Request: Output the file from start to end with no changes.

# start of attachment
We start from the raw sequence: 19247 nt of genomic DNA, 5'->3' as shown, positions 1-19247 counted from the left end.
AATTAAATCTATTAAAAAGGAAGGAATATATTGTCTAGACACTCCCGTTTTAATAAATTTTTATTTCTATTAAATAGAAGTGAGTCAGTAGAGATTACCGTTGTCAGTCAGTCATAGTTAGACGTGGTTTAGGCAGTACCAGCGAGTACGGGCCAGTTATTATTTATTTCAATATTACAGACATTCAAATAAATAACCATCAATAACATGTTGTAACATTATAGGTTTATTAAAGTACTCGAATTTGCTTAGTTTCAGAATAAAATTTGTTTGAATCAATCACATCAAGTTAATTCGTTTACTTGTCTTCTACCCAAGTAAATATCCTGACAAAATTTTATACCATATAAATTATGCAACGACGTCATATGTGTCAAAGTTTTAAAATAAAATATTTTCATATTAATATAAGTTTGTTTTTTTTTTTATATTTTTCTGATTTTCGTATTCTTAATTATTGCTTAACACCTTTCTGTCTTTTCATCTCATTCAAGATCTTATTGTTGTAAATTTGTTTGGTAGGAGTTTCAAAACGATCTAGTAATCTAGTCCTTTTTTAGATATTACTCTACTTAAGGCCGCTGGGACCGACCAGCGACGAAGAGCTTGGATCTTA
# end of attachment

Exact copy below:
We start from the raw sequence: 19247 nt of genomic DNA, 5'->3' as shown, positions 1-19247 counted from the left end.
AATTAAATCTATTAAAAAGGAAGGAATATATTGTCTAGACACTCCCGTTTTAATAAATTTTTATTTCTATTAAATAGAAGTGAGTCAGTAGAGATTACCGTTGTCAGTCAGTCATAGTTAGACGTGGTTTAGGCAGTACCAGCGAGTACGGGCCAGTTATTATTTATTTCAATATTACAGACATTCAAATAAATAACCATCAATAACATGTTGTAACATTATAGGTTTATTAAAGTACTCGAATTTGCTTAGTTTCAGAATAAAATTTGTTTGAATCAATCACATCAAGTTAATTCGTTTACTTGTCTTCTACCCAAGTAAATATCCTGACAAAATTTTATACCATATAAATTATGCAACGACGTCATATGTGTCAAAGTTTTAAAATAAAATATTTTCATATTAATATAAGTTTGTTTTTTTTTTTATATTTTTCTGATTTTCGTATTCTTAATTATTGCTTAACACCTTTCTGTCTTTTCATCTCATTCAAGATCTTATTGTTGTAAATTTGTTTGGTAGGAGTTTCAAAACGATCTAGTAATCTAGTCCTTTTTTAGATATTACTCTACTTAAGGCCGCTGGGACCGACCAGCGACGAAGAGCTTGGATCTTA